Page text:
Windows 11-ready CPUs with VAES are susceptible to data damage

Even while some people were hesitant to move to Windows 11 at first, a much broader audience has already embraced it.

Despite the fact that the average user still favours Windows 10 on a daily basis, Microsoft has worked extremely hard to make Windows 11 the reliable experience it is now.

The high system requirements for running the most recent operating system caused a lot of consumer annoyance when it was originally disclosed last summer.

Because they were allegedly capable of better security protection than CPUs from earlier generations, only contemporary AMD and Intel processors were at the time supported.

Just to clear up any misunderstandings, we are, of course, referring to AMD Zen (Ryzen 1000) and Intel 7th Gen Kaby Lake processors.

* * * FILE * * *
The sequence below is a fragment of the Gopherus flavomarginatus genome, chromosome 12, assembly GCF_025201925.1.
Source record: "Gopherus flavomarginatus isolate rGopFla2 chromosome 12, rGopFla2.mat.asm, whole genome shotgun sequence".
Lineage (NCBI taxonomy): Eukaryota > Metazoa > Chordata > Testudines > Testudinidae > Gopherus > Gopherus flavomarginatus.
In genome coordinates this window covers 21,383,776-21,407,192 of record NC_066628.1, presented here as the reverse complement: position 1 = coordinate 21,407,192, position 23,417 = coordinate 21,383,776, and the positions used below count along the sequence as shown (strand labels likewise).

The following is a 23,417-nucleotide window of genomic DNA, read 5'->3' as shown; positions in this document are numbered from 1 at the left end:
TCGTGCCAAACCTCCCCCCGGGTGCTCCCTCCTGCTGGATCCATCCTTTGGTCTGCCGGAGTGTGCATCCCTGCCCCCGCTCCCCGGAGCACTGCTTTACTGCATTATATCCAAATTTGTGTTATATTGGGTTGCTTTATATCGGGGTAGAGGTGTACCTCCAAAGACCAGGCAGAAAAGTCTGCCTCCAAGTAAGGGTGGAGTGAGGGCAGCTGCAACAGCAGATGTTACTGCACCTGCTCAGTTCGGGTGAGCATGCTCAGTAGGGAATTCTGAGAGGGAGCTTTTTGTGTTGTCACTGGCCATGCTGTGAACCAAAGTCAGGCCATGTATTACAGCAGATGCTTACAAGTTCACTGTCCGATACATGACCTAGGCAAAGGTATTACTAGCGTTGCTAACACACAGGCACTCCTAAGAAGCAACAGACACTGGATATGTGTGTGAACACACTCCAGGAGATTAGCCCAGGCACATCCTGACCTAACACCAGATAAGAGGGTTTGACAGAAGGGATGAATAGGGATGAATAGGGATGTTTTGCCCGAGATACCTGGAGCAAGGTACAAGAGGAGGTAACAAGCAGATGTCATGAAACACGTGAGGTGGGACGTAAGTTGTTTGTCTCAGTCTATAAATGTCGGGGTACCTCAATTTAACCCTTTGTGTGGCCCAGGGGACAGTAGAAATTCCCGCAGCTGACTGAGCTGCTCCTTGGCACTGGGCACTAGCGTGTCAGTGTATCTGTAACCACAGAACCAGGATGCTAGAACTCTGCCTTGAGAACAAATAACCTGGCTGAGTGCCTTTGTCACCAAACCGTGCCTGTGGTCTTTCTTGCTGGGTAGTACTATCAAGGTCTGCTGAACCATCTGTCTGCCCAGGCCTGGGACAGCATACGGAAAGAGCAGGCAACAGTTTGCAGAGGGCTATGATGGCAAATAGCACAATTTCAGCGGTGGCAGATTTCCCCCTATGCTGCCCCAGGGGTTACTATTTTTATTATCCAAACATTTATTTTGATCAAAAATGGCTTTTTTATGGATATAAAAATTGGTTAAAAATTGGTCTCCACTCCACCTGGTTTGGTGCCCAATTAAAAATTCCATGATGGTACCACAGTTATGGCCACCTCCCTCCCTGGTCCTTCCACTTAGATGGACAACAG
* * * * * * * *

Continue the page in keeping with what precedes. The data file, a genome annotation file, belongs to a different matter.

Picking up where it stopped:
But even if the Windows 11 operating system is now much more dependable, that doesn't imply it is completely devoid of issues.

Despite this, the Redmond tech behemoth has discovered that the supported CPUs that include the Vectorized AES (VAES) instruction have problems.

After installing the Windows update for either the June 14, 2022 security release or the May 24, 2022 preview release, Microsoft warned that AES-based processes might be two times slower.

This appears to be the case because the tech giant created additional code paths to the SymCrypt versions for Windows 11 (the original release) and Windows Server 2022 in order to utilise VAES (vectorized AES) instructions.